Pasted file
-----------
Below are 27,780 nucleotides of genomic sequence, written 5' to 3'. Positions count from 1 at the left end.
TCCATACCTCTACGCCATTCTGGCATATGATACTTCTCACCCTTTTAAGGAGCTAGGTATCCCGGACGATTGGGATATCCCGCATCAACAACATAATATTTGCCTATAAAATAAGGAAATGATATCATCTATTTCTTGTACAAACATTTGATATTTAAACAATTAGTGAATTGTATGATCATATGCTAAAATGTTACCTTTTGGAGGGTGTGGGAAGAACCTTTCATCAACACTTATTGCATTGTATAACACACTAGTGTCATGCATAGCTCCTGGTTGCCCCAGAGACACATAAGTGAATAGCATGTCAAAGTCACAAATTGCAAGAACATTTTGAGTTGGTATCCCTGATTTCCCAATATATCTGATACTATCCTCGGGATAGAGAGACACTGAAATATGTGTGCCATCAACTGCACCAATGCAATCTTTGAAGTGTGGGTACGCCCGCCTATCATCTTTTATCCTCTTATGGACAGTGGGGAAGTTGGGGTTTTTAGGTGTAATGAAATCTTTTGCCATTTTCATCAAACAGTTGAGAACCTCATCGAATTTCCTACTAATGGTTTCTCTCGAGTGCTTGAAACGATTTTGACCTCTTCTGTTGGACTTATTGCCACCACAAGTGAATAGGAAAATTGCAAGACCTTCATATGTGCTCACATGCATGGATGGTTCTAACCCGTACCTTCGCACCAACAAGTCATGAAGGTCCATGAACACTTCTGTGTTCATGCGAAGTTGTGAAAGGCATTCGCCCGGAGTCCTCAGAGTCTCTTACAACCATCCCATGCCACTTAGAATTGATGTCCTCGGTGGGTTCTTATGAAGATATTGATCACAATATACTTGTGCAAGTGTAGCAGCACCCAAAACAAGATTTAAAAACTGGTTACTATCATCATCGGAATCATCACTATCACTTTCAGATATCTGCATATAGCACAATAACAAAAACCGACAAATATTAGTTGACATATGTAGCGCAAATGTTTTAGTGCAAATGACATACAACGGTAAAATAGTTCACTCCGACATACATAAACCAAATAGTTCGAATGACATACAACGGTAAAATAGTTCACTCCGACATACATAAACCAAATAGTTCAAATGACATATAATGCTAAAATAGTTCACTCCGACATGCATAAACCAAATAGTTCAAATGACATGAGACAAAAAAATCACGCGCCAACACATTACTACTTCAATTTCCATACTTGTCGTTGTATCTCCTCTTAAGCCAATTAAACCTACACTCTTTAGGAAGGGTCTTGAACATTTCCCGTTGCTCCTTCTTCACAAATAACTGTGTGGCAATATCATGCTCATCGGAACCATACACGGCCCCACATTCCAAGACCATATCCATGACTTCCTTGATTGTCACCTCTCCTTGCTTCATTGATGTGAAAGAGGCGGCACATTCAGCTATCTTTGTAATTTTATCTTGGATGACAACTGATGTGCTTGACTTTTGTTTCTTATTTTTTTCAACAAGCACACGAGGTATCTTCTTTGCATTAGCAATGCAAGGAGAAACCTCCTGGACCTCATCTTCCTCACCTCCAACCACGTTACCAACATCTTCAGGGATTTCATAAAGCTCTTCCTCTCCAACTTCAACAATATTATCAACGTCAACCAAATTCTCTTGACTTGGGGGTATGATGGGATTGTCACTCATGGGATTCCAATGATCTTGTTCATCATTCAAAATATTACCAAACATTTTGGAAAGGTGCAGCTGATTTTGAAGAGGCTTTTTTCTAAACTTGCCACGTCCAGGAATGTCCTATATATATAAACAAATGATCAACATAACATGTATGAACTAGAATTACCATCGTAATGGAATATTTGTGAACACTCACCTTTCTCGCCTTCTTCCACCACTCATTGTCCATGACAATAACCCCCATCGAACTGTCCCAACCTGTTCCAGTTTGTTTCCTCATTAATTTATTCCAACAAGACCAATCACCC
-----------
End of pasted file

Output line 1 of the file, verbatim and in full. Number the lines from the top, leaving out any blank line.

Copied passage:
Below are 27,780 nucleotides of genomic sequence, written 5' to 3'. Positions count from 1 at the left end.